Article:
Ironically, other, more powerful and greedier groups were angling for profit. A new set of players stood at the ready. Hedge funds, eying $5 trillion dollars of potentially distressed MBS and other debt, operating in the dark, took advantage of a lack of both GSE oversight and hedge fund regulation. Enjoying freedom from concern about society, and able to use fraudulent and unethical business practices, hedge funds may drive the companies into bankruptcy. Once there, Funds would have a field day, buying GSE debt and MBS securities for pennies on the dollar, waiting for the housing market to rebound, earning 2 and 20, easily.
Yet and still, we believe in the social mission these companies set out to achieve. The bottom line: Socially Responsible Investors might consider buying Freddie and Fannie stock at these levels.
Friday, August 15, 2008
"Salt Lake City-based Zions' Bancorporation..closed down 14.3%, becoming the top loser among financials after a rapid tumble.. The fall in the bank's share price comes after Moody's Investors Service said it was reviewing the company for a downgrade.
Wachovia reported a second-quarter loss of $9.11 billion, or $4.31 a share, last month. Wachovia ended 12% lower as traders beat down the stock on news that the bank is revising lower its second-quarter loss by $500 million pretax. This was to reflect a hit it is likely to take from settlement discussions with regulators of investigations relating to auction-rate securities."
Thus, small, minority banks will, we believe, outperform their larger, non-minority counterparts for the balance of the year.
At Carver, net interest income declined by $400,000, and non-interest expense climbed by $800,000. Non interest income increased by $600,000, and the bank generated an income tax benefit totaling $500,000.
One worrying sign: Carver increased provision for loan losses - non-performing loans at the bank increased. And bank assets fell to $788.7 million, driven lower by declines in cash and cash equivalents.
Carver Bancorp is the holding company for Carver Federal Savings Bank, the largest African American run bank in the United States.
Thursday, August 14, 2008
According to CityWire.co.uk, “While some advisers may still be warming up to the idea of ethical or socially responsible investment (SRI), research shows clients are increasingly demanding it. But despite what some may fear, investing in line with a client’s principles does not have to mean the death of decent returns, particularly if advisers choose funds with care.”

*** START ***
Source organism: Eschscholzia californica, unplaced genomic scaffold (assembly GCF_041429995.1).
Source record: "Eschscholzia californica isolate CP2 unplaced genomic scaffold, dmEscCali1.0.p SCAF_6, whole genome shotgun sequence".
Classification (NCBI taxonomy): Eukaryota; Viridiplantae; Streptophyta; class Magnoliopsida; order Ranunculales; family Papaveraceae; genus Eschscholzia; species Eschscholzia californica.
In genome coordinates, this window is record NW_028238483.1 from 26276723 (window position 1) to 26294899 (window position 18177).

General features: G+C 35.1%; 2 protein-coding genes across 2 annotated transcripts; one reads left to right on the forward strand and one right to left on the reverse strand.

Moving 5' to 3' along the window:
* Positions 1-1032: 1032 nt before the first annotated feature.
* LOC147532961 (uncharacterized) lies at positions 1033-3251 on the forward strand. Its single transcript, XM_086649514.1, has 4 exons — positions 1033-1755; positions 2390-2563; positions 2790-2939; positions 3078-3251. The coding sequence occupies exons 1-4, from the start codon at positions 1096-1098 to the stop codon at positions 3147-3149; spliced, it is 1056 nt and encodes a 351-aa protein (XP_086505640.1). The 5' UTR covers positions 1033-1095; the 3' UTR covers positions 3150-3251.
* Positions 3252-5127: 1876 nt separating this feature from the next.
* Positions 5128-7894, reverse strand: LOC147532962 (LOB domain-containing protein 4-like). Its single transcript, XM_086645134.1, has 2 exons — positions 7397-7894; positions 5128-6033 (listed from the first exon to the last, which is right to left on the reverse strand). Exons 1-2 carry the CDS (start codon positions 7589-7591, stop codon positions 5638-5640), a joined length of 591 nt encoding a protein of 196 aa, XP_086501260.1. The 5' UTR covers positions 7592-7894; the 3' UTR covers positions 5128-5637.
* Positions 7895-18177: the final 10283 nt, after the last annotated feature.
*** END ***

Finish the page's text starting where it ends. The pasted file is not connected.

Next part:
“Research released by the Association of Independent Financial Advisers in May revealed that close to a quarter of advisers saw increased consumer interest in ethical investments last year. Meanwhile, figures from Ethical Investment Research Services (Eiris) show that as of December 2007, there were nearly 100 green and ethical retail funds available in the UK with investment at a record £8.9 billion.”
“Eiris head of responsible investment development Stephen Hine said experience shows that over an extended period, ethical, SRI and sustainable funds can perform as well, if not slightly better, than their non-ethical, non-green peers.”
Thursday, August 7, 2008
"Green" Sections removed from the Housing Bill, replaced with the "Green Act of 2008" (Amy Rosenthal)
All is not quiet on the clean energy front, however. While the housing bill might serve as a setback, another bill titled the GREEN Act of 2008, sponsored by Colorado Representative Ed Perlmutter and 41 other co-sponsors, focuses on providing incentives to green building. This bill includes an overhaul of the current energy efficient mortgage process to help provide oversight for the current program, as well as expand it. The bill also expands regulations on energy efficiency in building, and provides community reinvestment aid for supporting energy efficient housing.
Wednesday, August 6, 2008
Interested parties must register to be considered. Logon to:
www.mbecapitalcall.com today to register.
James R Taylor, Director
VHCDC-MBE Capital Connect™
Tuesday, August 5, 2008
“Christian W. Magoon, President and Senior Managing Director of Claymore Securities, told SocialFunds.com, ‘Water is the only commodity for which there is no replacement. Can we replace oil? Yes. Oil we can replace. Same with lumber or soybeans. There is only so much water on earth, but the demand for water itself is not affected by inflation or tax rates,’ Magoon said.”
“Water companies span a wide range of sectors and industries including infrastructure, utility, clean water production, efficiency, filtration, purification, monitoring, waste water treatment and pollution control. Sectors that can have a significant impact on water include chemical, steel, manufacturing, and agriculture.”
Monday, August 4, 2008
According to GuruFocus.com, “More environmentally-conscious Canadians are looking at socially-responsible mutual funds as a way to invest using a "green" approach.”
“There are now almost 50 SRI mutual funds and ETFs available in Canada and the major players are starting to realize that there is something happening that merits their attention. Within the past year, three of the big bank fund groups have launched SRI entries. Last July, RBC created the RBC Jantzi Balanced Fund, RBC Jantzi Canadian Equity Fund, and RBC Jantzi Global Equity Fund. Two months later, we got the TD Global Sustainability Fund and in February of this year the Scotia Global Climate Change Fund appeared. If you sense a trend here, you're right.”
“Portsmouth, N.H.-based Pax, a pioneer in the growing socially responsible investing niche, agreed to pay the penalty to resolve civil charges announced Wednesday by the Securities and Exchange Commission.”
“Pax said the portfolio managers that had overseen the two funds at which the SEC found violations are no longer employed by Pax. The firm's head of social research at the time of the failures also has left, along with the chief compliance officer.”